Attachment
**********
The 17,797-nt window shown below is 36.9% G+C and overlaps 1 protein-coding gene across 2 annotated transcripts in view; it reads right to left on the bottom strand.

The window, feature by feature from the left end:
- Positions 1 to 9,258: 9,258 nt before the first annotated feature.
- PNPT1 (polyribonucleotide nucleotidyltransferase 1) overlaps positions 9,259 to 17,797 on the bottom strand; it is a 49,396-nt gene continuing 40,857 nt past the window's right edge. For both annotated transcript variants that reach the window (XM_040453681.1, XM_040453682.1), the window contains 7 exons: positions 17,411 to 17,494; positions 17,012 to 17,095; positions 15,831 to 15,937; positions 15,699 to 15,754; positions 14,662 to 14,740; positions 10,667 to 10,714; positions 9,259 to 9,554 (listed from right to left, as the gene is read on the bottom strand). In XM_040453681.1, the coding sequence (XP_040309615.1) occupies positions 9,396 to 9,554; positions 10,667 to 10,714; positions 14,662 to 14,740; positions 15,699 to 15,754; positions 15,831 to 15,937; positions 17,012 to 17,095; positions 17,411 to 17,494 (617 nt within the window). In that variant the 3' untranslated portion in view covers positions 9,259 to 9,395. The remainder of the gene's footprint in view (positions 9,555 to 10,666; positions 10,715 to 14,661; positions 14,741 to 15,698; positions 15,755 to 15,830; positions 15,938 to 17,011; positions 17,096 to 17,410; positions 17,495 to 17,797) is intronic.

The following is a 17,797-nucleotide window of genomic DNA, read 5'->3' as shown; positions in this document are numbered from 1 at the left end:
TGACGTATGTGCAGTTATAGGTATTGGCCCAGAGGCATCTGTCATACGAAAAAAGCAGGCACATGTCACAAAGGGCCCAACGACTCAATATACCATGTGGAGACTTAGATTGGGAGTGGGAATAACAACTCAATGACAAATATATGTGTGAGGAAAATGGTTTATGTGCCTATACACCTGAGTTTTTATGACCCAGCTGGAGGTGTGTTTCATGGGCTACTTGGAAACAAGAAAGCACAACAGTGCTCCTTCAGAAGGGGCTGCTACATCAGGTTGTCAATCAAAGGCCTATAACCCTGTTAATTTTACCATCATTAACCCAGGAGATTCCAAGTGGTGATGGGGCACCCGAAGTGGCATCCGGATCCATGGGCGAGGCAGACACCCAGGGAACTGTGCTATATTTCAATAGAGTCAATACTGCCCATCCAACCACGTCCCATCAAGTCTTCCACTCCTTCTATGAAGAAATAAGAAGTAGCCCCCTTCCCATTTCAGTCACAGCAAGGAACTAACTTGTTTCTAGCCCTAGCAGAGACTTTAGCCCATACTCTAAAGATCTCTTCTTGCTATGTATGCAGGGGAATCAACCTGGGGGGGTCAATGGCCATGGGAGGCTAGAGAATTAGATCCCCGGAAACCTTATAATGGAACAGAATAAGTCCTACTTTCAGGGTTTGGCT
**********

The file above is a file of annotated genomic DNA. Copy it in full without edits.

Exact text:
The 17,797-nt window shown below is 36.9% G+C and overlaps 1 protein-coding gene across 2 annotated transcripts in view; it reads right to left on the bottom strand.

The window, feature by feature from the left end:
- Positions 1 to 9,258: 9,258 nt before the first annotated feature.
- PNPT1 (polyribonucleotide nucleotidyltransferase 1) overlaps positions 9,259 to 17,797 on the bottom strand; it is a 49,396-nt gene continuing 40,857 nt past the window's right edge. For both annotated transcript variants that reach the window (XM_040453681.1, XM_040453682.1), the window contains 7 exons: positions 17,411 to 17,494; positions 17,012 to 17,095; positions 15,831 to 15,937; positions 15,699 to 15,754; positions 14,662 to 14,740; positions 10,667 to 10,714; positions 9,259 to 9,554 (listed from right to left, as the gene is read on the bottom strand). In XM_040453681.1, the coding sequence (XP_040309615.1) occupies positions 9,396 to 9,554; positions 10,667 to 10,714; positions 14,662 to 14,740; positions 15,699 to 15,754; positions 15,831 to 15,937; positions 17,012 to 17,095; positions 17,411 to 17,494 (617 nt within the window). In that variant the 3' untranslated portion in view covers positions 9,259 to 9,395. The remainder of the gene's footprint in view (positions 9,555 to 10,666; positions 10,715 to 14,661; positions 14,741 to 15,698; positions 15,755 to 15,830; positions 15,938 to 17,011; positions 17,096 to 17,410; positions 17,495 to 17,797) is intronic.

The following is a 17,797-nucleotide window of genomic DNA, read 5'->3' as shown; positions in this document are numbered from 1 at the left end:
TGACGTATGTGCAGTTATAGGTATTGGCCCAGAGGCATCTGTCATACGAAAAAAGCAGGCACATGTCACAAAGGGCCCAACGACTCAATATACCATGTGGAGACTTAGATTGGGAGTGGGAATAACAACTCAATGACAAATATATGTGTGAGGAAAATGGTTTATGTGCCTATACACCTGAGTTTTTATGACCCAGCTGGAGGTGTGTTTCATGGGCTACTTGGAAACAAGAAAGCACAACAGTGCTCCTTCAGAAGGGGCTGCTACATCAGGTTGTCAATCAAAGGCCTATAACCCTGTTAATTTTACCATCATTAACCCAGGAGATTCCAAGTGGTGATGGGGCACCCGAAGTGGCATCCGGATCCATGGGCGAGGCAGACACCCAGGGAACTGTGCTATATTTCAATAGAGTCAATACTGCCCATCCAACCACGTCCCATCAAGTCTTCCACTCCTTCTATGAAGAAATAAGAAGTAGCCCCCTTCCCATTTCAGTCACAGCAAGGAACTAACTTGTTTCTAGCCCTAGCAGAGACTTTAGCCCATACTCTAAAGATCTCTTCTTGCTATGTATGCAGGGGAATCAACCTGGGGGGGTCAATGGCCATGGGAGGCTAGAGAATTAGATCCCCGGAAACCTTATAATGGAACAGAATAAGTCCTACTTTCAGGGTTTGGCT